“The first pressure of sorrow crushes out from our hearts the best wine; afterwards the constant weight of it brings forth bitterness, the taste and stain from the lees of the vat.” Henry Wadsworth Longfellow
While vacationing in Hawaii with my friend Jeanette in May of this year, we spoke often about the process of forgiveness. A Professor of Theology and Religious Studies and a feminist liberation theologian, her focus is on worldwide peace and justice. I especially appreciated these discussions because of her work with indigenous peoples in various countries who have suffered unimaginable assaults. We pondered the whys and how’s of forgiveness. The following series of articles stems from these discussions. To begin, I asked Jeanette to help me discern the difference between forgiveness and reconciliation.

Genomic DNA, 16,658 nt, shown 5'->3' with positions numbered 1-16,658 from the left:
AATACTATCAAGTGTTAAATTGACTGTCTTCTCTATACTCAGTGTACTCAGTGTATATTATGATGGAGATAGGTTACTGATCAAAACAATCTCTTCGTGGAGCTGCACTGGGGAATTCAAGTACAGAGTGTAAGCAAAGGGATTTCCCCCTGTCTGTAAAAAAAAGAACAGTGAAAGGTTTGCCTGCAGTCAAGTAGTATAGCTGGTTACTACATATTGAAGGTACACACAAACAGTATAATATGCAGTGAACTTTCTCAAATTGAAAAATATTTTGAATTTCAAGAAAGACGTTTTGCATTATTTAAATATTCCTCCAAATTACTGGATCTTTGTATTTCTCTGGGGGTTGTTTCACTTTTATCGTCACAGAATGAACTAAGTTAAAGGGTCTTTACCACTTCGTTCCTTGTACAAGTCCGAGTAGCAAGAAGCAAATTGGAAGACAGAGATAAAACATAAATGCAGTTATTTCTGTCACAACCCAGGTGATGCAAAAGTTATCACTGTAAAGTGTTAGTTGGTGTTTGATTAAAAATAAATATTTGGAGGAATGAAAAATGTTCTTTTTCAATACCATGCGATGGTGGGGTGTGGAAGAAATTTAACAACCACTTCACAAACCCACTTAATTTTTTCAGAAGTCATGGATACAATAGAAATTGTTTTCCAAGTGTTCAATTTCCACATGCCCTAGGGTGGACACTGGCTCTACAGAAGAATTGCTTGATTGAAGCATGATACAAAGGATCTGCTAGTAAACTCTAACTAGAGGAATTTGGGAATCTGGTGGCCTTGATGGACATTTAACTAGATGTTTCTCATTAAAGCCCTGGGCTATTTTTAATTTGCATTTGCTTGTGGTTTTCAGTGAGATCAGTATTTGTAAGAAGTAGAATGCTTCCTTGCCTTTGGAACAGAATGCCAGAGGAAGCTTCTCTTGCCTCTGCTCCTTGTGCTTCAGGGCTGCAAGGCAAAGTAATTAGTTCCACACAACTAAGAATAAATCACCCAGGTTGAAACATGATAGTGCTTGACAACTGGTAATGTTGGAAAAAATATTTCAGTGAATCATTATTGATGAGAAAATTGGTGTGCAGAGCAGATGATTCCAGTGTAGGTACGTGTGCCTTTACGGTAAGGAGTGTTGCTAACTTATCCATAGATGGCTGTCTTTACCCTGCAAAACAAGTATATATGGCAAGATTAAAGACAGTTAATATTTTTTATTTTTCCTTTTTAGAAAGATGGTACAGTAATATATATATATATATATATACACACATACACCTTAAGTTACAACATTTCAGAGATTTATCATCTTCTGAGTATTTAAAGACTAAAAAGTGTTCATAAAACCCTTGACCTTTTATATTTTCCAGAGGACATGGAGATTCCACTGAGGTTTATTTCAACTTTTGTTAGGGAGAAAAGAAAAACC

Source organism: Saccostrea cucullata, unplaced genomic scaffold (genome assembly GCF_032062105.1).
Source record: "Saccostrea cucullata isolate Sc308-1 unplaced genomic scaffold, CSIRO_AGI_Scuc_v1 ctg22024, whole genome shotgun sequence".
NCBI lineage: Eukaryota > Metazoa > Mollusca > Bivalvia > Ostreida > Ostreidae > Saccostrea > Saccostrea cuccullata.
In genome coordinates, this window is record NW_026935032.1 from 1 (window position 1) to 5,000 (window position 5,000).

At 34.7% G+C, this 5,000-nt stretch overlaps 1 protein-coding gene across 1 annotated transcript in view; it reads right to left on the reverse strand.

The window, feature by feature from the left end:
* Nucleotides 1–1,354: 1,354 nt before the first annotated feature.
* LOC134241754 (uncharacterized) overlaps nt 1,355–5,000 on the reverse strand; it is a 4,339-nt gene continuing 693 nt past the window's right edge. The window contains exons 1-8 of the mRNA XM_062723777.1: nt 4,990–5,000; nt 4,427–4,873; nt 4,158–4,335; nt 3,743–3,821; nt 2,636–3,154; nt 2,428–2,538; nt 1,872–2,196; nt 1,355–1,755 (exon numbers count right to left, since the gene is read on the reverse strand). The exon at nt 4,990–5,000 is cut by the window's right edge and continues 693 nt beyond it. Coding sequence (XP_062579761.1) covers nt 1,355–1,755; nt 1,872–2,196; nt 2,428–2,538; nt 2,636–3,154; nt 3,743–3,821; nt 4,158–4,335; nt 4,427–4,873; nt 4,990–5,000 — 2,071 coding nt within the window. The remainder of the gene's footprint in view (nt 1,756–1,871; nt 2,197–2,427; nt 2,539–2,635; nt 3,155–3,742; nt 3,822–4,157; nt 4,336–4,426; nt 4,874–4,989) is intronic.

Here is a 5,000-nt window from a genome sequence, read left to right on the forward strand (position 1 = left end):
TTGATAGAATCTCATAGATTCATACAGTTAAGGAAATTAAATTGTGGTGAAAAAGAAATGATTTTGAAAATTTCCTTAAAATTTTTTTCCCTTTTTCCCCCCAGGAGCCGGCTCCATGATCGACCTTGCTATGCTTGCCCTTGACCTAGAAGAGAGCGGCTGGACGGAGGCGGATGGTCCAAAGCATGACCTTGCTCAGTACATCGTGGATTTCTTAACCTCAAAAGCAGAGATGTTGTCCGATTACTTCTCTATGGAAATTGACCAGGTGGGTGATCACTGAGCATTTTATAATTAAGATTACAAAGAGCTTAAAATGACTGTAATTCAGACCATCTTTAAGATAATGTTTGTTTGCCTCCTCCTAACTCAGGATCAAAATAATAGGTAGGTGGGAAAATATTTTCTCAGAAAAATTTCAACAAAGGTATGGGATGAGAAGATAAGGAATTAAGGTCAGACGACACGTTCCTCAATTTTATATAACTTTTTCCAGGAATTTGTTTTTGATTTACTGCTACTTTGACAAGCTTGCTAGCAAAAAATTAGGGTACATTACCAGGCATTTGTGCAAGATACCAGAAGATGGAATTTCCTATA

“There is an abundance of literature available about what forgiveness is and the steps necessary to get to it at a psycho-social and spiritual level. In reviewing the common understanding of forgiveness, I looked in Webster’s New World Thesaurus. It’s interesting that they have the words “forgiving,” “forgivable,” “forgive,” “forgiveness.” The words used to unpack this process or this “gift” are pardon, forgive and forget, let pass, excuse, condone. The word forgiven implies to be reinstated, taken back, and welcomed home. The act of forgiving is charitable, open hearted, and generous. That’s quite a challenge for any individual, especially if the offender continues to offend. There are important differences between forgiveness and reconciliation.” (J Rodriguez)